During a recent drive around a local town, we came across a building site. The billboards were advertising a new housing development. Once complete, it would comprise eight residential properties. Unfortunately, the site attracted our attention for all the wrong reasons. What we saw was a prime example of when laws to protect trees on development sites are ignored or not correctly applied.
Development sites and tree legislation
The development was home to several silver birch trees. All had been given a Tree Preservation Order (TPO). Local planning authorities administer TPOs. They are designed to protect trees that are considered important on public enjoyment, environmental or aesthetic grounds. It is illegal to remove, lop, top, uproot or damage such trees without gaining written permission from the relevant authority.
Trees on development sites are also subject to BS5837:2012 legislation. These regulations apply to all trees that are affected by construction or demolition.
Issues on site
It was immediately clear that the trees were not being properly protected. We saw two main issues:
- The developers had failed to safeguard the trees from damage. Erecting heras fencing would have easily solved this problem.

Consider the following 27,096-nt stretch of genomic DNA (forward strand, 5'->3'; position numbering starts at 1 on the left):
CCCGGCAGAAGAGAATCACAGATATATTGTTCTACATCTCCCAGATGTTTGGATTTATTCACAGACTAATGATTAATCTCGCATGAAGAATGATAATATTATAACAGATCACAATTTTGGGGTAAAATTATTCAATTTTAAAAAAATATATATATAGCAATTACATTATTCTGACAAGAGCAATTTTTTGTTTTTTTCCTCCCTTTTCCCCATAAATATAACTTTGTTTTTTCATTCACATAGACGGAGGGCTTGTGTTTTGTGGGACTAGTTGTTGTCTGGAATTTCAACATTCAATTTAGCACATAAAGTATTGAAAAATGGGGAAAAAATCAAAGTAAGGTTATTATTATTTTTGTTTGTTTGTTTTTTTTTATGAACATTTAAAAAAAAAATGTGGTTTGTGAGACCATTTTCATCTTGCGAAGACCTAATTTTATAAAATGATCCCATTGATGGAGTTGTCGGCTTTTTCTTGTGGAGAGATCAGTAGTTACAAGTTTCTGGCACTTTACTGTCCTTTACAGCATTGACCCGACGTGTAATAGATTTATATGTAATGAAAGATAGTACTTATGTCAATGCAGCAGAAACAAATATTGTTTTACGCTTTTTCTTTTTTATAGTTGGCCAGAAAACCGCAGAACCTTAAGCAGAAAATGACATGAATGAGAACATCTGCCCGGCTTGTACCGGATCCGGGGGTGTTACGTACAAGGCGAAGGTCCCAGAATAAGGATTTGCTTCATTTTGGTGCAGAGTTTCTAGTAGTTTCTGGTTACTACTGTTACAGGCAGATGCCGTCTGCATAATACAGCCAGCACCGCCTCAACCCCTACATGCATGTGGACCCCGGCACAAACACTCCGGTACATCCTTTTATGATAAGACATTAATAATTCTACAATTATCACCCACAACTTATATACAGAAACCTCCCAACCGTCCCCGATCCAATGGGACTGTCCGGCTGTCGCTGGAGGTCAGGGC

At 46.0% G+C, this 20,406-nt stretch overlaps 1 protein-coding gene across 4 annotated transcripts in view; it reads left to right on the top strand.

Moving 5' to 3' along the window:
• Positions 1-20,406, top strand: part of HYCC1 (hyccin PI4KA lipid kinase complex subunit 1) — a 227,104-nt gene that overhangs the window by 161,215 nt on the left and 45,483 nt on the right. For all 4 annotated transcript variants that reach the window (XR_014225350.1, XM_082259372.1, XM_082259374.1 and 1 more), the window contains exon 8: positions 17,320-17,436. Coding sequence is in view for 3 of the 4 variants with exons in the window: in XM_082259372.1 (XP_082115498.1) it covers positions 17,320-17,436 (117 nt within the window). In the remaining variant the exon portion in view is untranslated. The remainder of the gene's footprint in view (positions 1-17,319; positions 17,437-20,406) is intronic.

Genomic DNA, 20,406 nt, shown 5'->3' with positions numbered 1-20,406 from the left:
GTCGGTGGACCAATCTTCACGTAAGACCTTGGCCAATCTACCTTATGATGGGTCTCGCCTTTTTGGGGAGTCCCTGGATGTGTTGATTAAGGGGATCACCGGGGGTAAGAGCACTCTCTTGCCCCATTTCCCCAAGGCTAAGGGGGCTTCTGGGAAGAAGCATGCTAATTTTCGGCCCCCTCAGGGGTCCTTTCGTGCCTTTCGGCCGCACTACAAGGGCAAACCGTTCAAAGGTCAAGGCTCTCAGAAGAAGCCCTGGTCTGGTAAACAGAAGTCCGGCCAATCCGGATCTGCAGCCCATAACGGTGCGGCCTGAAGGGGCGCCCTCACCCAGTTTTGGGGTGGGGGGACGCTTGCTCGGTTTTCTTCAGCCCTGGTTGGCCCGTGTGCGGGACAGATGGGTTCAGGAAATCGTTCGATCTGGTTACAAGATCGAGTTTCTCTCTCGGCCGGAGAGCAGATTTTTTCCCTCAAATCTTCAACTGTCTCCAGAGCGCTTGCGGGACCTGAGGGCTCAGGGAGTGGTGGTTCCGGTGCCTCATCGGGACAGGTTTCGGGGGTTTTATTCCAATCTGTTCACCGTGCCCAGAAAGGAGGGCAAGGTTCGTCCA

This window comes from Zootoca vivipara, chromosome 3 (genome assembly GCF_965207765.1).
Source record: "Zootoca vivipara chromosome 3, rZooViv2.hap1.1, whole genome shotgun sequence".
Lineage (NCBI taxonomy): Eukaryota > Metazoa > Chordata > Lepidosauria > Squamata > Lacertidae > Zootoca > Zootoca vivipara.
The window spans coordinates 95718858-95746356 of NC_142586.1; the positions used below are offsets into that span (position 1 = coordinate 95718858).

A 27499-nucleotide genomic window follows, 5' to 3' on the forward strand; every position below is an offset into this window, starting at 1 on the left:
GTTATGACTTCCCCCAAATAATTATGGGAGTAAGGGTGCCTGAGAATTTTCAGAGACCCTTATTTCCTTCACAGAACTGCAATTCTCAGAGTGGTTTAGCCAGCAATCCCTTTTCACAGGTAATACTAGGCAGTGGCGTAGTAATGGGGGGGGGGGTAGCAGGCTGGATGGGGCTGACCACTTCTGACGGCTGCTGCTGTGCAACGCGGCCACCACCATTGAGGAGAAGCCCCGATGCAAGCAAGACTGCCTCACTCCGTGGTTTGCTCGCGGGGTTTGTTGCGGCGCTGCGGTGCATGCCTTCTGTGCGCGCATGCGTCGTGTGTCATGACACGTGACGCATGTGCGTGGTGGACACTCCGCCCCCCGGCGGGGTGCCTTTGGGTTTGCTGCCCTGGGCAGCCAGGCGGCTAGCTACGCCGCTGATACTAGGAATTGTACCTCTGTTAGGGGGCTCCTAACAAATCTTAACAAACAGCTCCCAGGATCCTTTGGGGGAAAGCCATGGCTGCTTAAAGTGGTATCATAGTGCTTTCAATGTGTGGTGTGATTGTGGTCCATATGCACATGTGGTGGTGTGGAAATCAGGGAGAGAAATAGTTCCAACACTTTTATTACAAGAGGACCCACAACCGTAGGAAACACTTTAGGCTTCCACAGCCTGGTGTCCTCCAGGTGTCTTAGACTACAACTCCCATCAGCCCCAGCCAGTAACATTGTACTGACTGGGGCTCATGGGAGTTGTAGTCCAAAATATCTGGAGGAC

- The building work was in such close proximity to the trees that their major supportive roots had been removed. We do not know whether or not a topological survey had been undertaken. However, if it had, it would have pinpointed the exact location of the trees.
BS5837 tree surveys
BS5837 legislation is very clear. Before work commences, a professional must carry out an assessment of the risk posed to the trees on site. This must involve a thorough tree survey. In addition, it should include:
- an Arboricultural Impact Assessment.
- an Arboricultural Method Statement.
These surveys are key to ensuring legal, responsible development practices, and should only be undertaken by a qualified arboricultural consultant. What we observed at this particular housing development suggested that either:
- a BS5837 survey had not been carried out properly.
- a survey had been done, but recommendations had been ignored.
- a BS5837 survey had not been done at all.
“Where regulations are breached, developers can be fined an unlimited sum and work on site can be stopped.” – Joanna Wells, Taylor Wells
Sadly, in this case, some of the trees will almost certainly be lost due to the damage caused.
“Although tree regulations can limit what a developer does, a good tree consultant will work with them to find solutions to problems.” – Solid Start Property Inspections
“Even a small change in site layout, ground levels or construction techniques can aid tree protection.” – QMAX Pumping Systems
Aodhan at waster.com.au – a waste and recycling business often has to work with construction sites and new builds – we have seen sites that really do not care about legislation – but the smarter and more successful companies have a real focus on protecting the environment and sustainability.